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New Payment Relief For People In The UK

People worldwide are struggling to cope with their debt levels including those in first world countries such as the UK. Even though their standard of living may be higher, often consumers in these countries have greater access to credit and it is important to remember that people there are also experiencing the effects of the global pandemic and hard lockdowns.

‘those with overwhelming debts can apply for and receive a 60 day payment gap or breathing space’

New provisions have just come into effect in England and Wales which will help ease the pressure for those under severe debt strain.

With the help of certain debt help services, those with overwhelming debts can apply for and receive a 60 day payment gap or breathing space.

Breathing Space

During the 60 days of what is known as “breathing space” people do not have to make payments (but they can if they want) and the credit providers will have to halt all interest and fee calculations on the accounts. 

Though not all types of debt can be included, most types are including council tax arrears and utilities (power and water etc). Another important debt included is rental arrears for those struggling to keep up payments.

‘Troubled debtors will now be able to apply for such relief once every 12 months’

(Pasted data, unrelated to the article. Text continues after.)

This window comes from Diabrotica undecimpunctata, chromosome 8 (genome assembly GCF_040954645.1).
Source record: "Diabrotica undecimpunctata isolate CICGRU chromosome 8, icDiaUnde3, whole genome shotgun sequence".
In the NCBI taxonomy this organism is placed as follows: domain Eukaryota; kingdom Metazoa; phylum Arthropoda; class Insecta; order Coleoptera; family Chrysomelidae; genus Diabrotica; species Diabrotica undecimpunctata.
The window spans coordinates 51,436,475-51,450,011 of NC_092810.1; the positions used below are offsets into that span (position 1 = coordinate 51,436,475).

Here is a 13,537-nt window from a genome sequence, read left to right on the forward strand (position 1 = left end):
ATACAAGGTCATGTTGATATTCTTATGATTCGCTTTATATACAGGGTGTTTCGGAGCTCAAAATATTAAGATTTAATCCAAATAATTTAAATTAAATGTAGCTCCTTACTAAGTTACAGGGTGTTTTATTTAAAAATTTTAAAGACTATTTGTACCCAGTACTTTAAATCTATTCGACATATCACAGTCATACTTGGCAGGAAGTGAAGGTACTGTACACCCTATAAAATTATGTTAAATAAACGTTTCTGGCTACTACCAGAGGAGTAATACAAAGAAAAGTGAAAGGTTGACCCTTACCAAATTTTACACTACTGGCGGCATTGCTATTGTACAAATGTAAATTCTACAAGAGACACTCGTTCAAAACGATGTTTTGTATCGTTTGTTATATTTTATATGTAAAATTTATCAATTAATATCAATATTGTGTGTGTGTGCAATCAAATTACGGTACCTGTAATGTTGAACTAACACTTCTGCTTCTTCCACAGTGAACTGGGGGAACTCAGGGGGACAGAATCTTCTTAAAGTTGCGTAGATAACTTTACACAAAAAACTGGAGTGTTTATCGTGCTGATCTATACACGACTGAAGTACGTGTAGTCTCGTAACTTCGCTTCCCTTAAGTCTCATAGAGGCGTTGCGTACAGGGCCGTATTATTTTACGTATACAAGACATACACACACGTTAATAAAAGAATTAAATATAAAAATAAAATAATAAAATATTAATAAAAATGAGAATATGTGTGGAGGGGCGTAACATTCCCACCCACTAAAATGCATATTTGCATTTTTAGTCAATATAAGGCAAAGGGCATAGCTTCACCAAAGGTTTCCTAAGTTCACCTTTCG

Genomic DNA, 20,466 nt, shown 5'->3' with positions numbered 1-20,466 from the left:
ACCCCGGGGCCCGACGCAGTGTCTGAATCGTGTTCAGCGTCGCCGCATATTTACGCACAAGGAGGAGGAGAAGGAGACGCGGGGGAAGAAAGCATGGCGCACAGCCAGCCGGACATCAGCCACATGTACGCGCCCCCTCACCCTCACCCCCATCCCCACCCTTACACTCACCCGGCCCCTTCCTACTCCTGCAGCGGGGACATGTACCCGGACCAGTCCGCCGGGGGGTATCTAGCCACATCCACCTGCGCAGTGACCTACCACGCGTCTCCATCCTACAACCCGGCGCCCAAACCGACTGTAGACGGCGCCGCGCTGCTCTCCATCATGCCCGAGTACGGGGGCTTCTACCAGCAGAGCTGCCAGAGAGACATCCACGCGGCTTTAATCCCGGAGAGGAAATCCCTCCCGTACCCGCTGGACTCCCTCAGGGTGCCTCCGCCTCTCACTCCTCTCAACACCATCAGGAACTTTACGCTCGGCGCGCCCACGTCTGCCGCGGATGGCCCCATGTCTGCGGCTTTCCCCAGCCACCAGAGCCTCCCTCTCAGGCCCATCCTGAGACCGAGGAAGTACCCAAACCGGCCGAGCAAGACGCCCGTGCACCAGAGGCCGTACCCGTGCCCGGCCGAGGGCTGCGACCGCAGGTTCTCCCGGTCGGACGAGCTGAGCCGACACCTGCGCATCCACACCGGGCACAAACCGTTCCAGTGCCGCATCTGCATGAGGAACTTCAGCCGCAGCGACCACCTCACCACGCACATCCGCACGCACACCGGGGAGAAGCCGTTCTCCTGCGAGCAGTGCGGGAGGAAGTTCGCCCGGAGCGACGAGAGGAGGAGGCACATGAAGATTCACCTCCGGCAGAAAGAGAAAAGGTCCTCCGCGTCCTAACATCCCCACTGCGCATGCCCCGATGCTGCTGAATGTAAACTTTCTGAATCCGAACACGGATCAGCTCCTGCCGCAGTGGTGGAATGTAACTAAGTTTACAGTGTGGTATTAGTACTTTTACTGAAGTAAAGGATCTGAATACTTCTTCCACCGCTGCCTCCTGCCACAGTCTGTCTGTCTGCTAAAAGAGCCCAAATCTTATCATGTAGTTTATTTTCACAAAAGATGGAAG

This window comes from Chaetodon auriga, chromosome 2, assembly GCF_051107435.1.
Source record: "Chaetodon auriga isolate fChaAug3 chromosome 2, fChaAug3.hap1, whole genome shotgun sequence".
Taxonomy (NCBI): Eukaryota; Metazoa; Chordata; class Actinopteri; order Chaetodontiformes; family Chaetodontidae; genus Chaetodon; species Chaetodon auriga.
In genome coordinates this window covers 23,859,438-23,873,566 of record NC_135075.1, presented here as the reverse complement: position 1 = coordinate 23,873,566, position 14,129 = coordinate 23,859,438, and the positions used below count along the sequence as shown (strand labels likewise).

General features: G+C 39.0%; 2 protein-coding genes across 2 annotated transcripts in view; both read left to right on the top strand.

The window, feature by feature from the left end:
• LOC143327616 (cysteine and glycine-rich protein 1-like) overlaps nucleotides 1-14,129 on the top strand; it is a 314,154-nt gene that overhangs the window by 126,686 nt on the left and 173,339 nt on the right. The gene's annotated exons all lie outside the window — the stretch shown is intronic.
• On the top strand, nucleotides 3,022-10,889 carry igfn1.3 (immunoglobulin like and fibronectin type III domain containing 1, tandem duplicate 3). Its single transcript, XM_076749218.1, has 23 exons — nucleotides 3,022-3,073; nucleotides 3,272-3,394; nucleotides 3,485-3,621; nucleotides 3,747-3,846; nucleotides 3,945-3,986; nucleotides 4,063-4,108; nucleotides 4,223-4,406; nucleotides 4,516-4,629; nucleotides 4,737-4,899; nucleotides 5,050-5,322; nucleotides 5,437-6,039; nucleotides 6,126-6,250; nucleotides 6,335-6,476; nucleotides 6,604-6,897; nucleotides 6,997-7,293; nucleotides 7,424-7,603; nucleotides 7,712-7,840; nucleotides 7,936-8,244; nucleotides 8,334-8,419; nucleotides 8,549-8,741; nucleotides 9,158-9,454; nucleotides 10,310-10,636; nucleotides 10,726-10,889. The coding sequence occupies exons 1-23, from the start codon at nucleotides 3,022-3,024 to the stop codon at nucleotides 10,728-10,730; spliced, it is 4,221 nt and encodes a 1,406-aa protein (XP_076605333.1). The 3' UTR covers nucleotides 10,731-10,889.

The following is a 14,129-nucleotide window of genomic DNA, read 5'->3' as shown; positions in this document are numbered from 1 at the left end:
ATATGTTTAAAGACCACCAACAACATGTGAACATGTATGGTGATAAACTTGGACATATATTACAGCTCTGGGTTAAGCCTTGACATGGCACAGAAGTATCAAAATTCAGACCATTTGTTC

These types of accounts (below) qualify to be included in such an arrangement:

    • mortgage or rent arrears
    • credit/store cards
    • personal loans
    • payday loans
    • overdrafts
    • utility bill arrears
    • council tax arrears

Troubled debtors will now be able to apply for such relief once every 12 months. Those who are receiving mental health treatment are able to apply for such relief even if they had such relief within the last 12 months.

Scotland & Ireland

Scotland has what is called the Debt Arrangement Scheme which provides similar relief through a Debt Advisor whereas Ireland (Northern Ireland) does not yet have any such provision in place.

In Northern Ireland charities who assist consumers who are struggling with debt can approach credit providers and ask them to be kind and help but no official legislation is yet in place to force cooperation. Plans are, however, underway to get such legislation in place in the near future.

Lessons From Abroad

It is interesting to see how countries are taking such big steps to provide consumers with assistance, not to simply provide a short payment holiday to consumers every year but to provide relief to those who genuinely need it. The idea is for consumers to use their funds, during those two months, to make significant adjustments to their living circumstances and sort out emergencies. Once these are taken care of they will no longer place the consumers under stress and they will be able to resume regular payments. 

This was originally one of the ideas put forward for debt review in South Africa (at the start of the debt review process) but this later fell away in the face of demands from credit providers to get payments on accounts as soon as possible and not being willing to halt interest calculations during the start of the process. At present, the National Credit Act simply limits credit providers’ ability to start new legal action against a consumer who is beginning debt review.

It is also good to see how under the new arrangement in the UK, trained professionals at the various debt relief agencies and charities will play an integral part in ensuring that there is no abuse of the system which would otherwise prejudice the credit providers.